Friday, March 5, 2010

The Bishop of Tenure

Most Bishops promise that if you behave yourself you'll be handed everlasting bliss. But Amy Bishop didn't seem to agree. She had what appears to have been a mediocre record, at best, but a far from mediocre ego and temper. The synod that judged her work decided that it did not merit passage to academic haven (tenure--a lifetime chair in their department) so she sent them to heaven--by shooting them dead in their chairs.

This highlights one of the issues in American academic life that has many aspects, ethical, practical, and cultural, and that also affects science itself. Tenure is awarded if you have done important work, and enough of it (and often if you also hustled a lot of money to support it, and the overhead charges of your institution) that your peers within your department, and externally in the profession, judge you to be a Major Player. Even at the University of Alabama/Huntsville which, no matter its strengths, isn't a nationally top school.

The tenure system leads to all sorts of gaming of the system, as people very naturally try to build a case that they should not (ever) lose their jobs. Some people think nobody should have a lifetime job (unless you own the company?). Others defend the system because it truthfully protects freedom of speech in universities, where intimidation of ideas should not happen (but clearly would without a tenure system). And many like the system because we're beneficiaries. It's definitely a privileged position to be in. Unfortunately, in our security hungry class it becomes treated as something like a civil right, identical to one's ego and sense of self-worth, and so on.

It isn't however, something to kill for!

The Bishop murders (well, we weren't witnesses, so we are reporting what we've seen in the papers) show many aspects of our polarized, tightly wound-up society. They show the nature of academic bureaucratic structures. And they show a lot of pretense and loss of mission, too.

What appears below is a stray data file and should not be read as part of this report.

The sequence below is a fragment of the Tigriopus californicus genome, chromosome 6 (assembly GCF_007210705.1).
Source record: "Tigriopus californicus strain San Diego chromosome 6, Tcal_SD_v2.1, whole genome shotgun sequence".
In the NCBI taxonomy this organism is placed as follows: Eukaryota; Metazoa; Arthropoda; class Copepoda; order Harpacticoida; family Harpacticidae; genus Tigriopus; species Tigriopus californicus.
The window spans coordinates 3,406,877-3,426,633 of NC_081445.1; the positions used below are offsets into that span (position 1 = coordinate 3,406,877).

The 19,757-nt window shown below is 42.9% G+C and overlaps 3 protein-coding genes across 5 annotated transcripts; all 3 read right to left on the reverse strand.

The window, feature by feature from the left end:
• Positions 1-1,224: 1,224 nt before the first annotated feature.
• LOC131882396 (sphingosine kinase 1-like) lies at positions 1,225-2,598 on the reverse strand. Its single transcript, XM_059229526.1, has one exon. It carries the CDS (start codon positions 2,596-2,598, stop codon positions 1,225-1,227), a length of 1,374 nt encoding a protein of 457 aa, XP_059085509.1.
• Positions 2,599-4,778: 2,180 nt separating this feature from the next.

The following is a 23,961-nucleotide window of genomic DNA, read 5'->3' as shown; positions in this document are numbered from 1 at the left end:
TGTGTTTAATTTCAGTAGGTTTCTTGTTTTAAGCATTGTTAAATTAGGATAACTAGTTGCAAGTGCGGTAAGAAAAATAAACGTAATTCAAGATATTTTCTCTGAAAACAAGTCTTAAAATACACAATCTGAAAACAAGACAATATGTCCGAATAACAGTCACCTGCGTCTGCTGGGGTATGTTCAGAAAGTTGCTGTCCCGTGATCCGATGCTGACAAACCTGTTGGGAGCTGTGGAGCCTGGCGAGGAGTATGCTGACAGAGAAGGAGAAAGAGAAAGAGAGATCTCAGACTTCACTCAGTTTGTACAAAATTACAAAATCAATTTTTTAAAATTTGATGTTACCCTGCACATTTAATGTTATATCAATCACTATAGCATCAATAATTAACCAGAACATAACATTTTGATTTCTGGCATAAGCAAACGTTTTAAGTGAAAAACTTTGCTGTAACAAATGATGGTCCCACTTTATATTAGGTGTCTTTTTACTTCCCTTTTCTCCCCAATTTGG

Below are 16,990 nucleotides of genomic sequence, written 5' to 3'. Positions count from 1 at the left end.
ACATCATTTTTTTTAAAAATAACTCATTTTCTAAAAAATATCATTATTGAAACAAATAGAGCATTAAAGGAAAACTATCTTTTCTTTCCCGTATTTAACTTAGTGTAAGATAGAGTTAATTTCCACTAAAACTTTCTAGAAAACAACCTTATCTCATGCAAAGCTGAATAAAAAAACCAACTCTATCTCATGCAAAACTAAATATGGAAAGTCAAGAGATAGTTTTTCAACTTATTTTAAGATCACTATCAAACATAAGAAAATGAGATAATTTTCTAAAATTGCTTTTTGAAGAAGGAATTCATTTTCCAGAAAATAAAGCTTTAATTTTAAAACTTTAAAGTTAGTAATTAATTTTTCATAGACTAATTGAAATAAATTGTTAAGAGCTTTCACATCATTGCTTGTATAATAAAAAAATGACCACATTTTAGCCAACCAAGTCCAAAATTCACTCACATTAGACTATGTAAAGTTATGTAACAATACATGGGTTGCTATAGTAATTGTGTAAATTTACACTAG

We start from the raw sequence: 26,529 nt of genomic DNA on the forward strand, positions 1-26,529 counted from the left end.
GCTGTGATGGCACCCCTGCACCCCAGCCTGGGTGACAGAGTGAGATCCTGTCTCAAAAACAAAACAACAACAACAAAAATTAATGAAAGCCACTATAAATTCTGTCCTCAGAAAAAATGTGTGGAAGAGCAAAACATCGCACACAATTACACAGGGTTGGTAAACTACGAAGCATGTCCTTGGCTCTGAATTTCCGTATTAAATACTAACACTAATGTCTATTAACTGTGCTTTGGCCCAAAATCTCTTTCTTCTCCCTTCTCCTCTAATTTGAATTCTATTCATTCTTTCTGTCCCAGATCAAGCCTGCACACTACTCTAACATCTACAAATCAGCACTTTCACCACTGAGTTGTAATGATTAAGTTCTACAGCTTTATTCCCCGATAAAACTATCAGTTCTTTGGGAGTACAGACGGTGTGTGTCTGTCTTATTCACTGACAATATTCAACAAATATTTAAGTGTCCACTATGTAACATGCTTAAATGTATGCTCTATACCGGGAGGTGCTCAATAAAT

Universities used to be thought of as 'schools'. The strange notion was that we were here to teach students so they could be equipped to go out in the world and be successful. Instead, much of what happens at universities neglects the main students (the undergraduates) and instead is structured increasingly by the faculty to serve the faculty.

The point of the age-old publish-or-perish ethos used to be not score-counting, but that faculty members do enough work of good enough quality to show that they were keeping up to date in their field, so that they could be capable teachers. It was not a pretentious self-congratulatory game. Of course there were always those top-level faculty who published well and often, but that was the exception, not the ritualized necessity.

It isn't however, something to kill for!

Besides the stress on the junior faculty member, the system leads to the kind of gaming by which people split up papers into many rather than fewer, worry about the 'impact factor' of the journals they publish in, do whatever kind of work is fundable and publishable rapidly. This is part and parcel of our too-often incremental 'safe' kind of research. Problems that take a long time to address well are not on the plate. Most of us know this, though not all would acknowledge it (we've posted on this subject before).

Stress over tenure decisions spoils a good bit of university life. We have to have standards and, just like a baseball team, not every one who aspires to a position can have one (much less a lifetime one). But good training of students (not just 'our' own students who man the grant projects in our own labs), and our best effort at understanding the truth of our respective fields of work, not paper-counts or grant budgets, should be the marks of success.